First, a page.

Almost 15 years ago I spent an unlikely night in a Paris bainlieu.  My host was a junior French diplomat who had moved back to the capital and found his means very limited.  He picked me up at the train station, we got into the Metro and got out into a vista of high-rises and Arab faces.  It wasn't the Paris of my school trips, but it didn't seem to faze him.  I politely said nothing.  Later, we took the Metro back to Paris, this time with a sea of immigrant teenagers whose surprise at seeing us in their midst only grew as we switched back and forth between English and French.

Finally one of them said to my friend, "yo, where'd you get her?"

"In Vienna," he answered, as if that explained everything.  Finally, we struck up a conversation.  The kids were within five years of our age, but as my friend explained his career path -- university, learning languages, the diplomatic service, a posting in Vienna where, yes, there were women from all over, it was clear that he might as well have arrived from Mars.  Although he was himself the child of hardscrabble immigrants -- French repatriated from Algeria -- their lives had no points of commonality beyond the train we all sat in.  They couldn't imagine any of his options being opened to them.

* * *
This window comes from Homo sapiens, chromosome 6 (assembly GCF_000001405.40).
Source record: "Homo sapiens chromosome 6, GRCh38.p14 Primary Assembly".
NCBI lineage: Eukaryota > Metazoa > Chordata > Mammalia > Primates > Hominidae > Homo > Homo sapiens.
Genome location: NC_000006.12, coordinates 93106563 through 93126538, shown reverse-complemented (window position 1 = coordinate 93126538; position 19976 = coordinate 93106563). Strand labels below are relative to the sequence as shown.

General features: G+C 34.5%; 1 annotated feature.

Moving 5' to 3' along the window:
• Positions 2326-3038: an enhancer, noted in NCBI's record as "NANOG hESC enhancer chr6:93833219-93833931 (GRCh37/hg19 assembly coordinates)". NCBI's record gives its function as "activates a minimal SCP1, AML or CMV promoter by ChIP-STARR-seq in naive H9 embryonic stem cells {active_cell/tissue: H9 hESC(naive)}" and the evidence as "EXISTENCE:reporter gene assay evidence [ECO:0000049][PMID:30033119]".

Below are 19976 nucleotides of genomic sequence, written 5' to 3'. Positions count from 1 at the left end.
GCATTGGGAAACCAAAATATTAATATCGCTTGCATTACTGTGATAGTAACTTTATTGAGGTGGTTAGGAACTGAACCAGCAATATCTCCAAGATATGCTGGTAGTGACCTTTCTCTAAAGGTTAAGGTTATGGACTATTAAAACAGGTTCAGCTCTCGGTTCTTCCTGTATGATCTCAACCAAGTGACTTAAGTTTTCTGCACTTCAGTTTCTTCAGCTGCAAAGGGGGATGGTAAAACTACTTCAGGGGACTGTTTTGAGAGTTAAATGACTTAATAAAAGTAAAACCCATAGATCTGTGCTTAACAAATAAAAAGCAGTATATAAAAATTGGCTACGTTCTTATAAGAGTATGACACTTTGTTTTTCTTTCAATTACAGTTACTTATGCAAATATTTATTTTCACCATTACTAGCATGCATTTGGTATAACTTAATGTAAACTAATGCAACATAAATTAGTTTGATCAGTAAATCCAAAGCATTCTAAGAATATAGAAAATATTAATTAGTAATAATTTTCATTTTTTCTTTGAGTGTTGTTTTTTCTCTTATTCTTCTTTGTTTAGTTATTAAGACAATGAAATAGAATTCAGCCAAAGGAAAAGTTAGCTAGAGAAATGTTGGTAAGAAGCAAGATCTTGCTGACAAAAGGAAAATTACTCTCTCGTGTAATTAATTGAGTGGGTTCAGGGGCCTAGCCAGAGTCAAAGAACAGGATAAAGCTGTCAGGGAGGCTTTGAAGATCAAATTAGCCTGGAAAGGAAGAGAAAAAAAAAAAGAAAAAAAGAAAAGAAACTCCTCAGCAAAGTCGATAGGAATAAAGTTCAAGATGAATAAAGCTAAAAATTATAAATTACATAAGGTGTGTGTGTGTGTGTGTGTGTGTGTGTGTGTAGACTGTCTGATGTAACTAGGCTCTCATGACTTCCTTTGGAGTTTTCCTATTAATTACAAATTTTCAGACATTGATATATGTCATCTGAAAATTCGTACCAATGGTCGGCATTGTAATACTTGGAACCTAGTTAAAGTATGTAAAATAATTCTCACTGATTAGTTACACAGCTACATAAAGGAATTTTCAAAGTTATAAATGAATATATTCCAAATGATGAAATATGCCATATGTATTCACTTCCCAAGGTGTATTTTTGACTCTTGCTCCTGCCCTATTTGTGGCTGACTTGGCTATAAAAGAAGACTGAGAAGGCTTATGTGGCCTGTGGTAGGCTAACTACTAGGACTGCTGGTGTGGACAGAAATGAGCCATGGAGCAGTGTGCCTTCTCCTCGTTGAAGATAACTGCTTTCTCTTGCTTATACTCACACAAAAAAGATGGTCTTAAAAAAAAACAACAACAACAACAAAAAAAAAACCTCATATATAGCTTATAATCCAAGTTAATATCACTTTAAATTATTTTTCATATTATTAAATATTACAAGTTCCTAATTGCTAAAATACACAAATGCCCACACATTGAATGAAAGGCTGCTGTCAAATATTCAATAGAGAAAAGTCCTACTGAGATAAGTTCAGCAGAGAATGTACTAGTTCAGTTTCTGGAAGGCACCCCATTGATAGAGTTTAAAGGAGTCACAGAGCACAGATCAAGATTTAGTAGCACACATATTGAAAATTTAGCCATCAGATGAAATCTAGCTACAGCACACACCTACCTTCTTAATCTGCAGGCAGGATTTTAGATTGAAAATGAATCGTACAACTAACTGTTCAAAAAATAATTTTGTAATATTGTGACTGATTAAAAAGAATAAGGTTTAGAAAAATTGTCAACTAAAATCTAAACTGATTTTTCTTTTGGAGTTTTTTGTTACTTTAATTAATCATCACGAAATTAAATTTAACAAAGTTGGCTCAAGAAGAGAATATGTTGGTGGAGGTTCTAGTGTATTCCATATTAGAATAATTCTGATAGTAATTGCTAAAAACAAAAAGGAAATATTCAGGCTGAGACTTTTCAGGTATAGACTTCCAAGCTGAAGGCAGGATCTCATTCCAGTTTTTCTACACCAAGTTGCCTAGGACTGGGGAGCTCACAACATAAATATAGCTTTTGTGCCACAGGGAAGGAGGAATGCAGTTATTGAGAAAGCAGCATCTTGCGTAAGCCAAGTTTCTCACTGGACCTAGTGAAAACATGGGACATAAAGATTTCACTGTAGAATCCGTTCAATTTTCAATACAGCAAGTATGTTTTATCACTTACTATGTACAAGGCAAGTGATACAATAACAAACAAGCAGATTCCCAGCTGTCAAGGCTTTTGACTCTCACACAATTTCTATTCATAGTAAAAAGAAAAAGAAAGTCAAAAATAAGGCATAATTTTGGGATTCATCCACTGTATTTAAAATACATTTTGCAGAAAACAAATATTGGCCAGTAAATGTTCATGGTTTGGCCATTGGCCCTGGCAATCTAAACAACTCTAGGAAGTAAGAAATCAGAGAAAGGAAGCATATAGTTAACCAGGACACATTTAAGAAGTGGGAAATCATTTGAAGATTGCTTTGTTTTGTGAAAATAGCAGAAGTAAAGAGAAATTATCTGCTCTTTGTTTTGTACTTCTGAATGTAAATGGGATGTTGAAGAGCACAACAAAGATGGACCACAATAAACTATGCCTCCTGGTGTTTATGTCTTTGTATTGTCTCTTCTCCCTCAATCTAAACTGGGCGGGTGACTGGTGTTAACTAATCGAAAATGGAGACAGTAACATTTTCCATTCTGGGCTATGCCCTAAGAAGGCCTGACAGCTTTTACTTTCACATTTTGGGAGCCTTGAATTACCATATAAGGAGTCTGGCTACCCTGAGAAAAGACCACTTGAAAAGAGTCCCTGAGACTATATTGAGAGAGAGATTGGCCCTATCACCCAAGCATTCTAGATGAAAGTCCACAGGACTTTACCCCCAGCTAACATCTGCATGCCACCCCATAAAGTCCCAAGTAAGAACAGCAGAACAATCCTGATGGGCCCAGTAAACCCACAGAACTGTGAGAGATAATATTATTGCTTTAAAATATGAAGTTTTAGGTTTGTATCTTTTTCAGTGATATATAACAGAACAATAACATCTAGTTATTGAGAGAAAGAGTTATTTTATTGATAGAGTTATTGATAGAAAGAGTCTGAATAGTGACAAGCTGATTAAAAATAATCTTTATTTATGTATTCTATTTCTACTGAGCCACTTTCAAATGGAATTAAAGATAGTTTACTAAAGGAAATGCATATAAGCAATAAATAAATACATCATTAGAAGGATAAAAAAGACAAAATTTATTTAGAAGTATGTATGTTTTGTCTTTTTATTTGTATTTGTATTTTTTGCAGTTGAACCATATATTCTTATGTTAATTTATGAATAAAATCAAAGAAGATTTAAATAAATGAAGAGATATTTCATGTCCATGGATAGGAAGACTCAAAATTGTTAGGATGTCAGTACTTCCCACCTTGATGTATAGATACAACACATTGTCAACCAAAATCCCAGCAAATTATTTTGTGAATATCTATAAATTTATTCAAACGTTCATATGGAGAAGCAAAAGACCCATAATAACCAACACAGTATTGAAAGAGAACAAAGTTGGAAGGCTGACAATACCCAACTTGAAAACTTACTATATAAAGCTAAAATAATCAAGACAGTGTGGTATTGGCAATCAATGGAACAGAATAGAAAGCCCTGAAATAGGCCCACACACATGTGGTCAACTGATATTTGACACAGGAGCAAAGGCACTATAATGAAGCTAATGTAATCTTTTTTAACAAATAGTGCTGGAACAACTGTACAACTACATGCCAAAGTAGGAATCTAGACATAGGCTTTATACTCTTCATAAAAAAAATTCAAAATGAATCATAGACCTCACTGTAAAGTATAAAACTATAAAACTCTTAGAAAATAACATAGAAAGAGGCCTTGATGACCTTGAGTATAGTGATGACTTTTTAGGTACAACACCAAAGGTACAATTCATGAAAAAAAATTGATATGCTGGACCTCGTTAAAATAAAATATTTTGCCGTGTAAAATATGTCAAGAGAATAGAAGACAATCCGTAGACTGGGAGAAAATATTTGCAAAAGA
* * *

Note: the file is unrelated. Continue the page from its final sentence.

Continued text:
I could go on forever about the broader implications of all this.  Instead, I think it's time for those of us who focus on foreign affairs to start thinking, again, about the implications of a Europe that is AWOL from its accustomed role in world affairs.  Last week I promised to track and post on Europe's reaction to the news that the US has outsourced its prisons to Central Europe.  But another diplomat friend gently chided me:

Europe is too busy looking inward to care, he said, and reminded me that, while Paris burns, Spain is wrenching itself around the problem of Catalan autonomy, the Dutch are having a parliamentary wrangle over why they went to Iraq and whether they should up their ante in Afghanistan; Italy is in the throes of yet another corruption scandal as its government continues a long (by Italian standards) slow decline.  Germany, remember, still doesn't officially have a government.

Progressives have gotten into the nice but lazy habit of figuring the Europeans will help us over the humps we can't quite get over ourselves: international pressure and money for Iraq, troops for Afghanistan, a new approach for Iran, aid money for Africa and Asia, greasing a final status deal for Kosovo, etc. etc.  Then there's the whole matter of trade policy, where the planets must align creativity and flexibility in both Europe and the U.S.